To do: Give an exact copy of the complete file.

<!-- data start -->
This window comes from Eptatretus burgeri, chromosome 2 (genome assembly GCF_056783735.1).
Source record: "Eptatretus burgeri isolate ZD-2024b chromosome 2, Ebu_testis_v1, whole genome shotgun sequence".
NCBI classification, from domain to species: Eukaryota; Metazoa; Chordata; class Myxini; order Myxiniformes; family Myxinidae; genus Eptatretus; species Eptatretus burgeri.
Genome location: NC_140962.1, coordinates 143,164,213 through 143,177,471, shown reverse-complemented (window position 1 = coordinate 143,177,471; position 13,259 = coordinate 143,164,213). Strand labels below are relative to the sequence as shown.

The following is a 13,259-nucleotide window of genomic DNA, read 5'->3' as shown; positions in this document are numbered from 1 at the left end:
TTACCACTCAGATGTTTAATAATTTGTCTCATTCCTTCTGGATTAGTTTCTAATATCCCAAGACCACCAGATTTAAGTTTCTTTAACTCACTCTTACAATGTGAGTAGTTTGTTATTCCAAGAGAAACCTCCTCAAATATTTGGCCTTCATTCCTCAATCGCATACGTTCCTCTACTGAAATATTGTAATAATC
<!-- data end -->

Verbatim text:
This window comes from Eptatretus burgeri, chromosome 2 (genome assembly GCF_056783735.1).
Source record: "Eptatretus burgeri isolate ZD-2024b chromosome 2, Ebu_testis_v1, whole genome shotgun sequence".
NCBI classification, from domain to species: Eukaryota; Metazoa; Chordata; class Myxini; order Myxiniformes; family Myxinidae; genus Eptatretus; species Eptatretus burgeri.
Genome location: NC_140962.1, coordinates 143,164,213 through 143,177,471, shown reverse-complemented (window position 1 = coordinate 143,177,471; position 13,259 = coordinate 143,164,213). Strand labels below are relative to the sequence as shown.

The following is a 13,259-nucleotide window of genomic DNA, read 5'->3' as shown; positions in this document are numbered from 1 at the left end:
TTACCACTCAGATGTTTAATAATTTGTCTCATTCCTTCTGGATTAGTTTCTAATATCCCAAGACCACCAGATTTAAGTTTCTTTAACTCACTCTTACAATGTGAGTAGTTTGTTATTCCAAGAGAAACCTCCTCAAATATTTGGCCTTCATTCCTCAATCGCATACGTTCCTCTACTGAAATATTGTAATAATC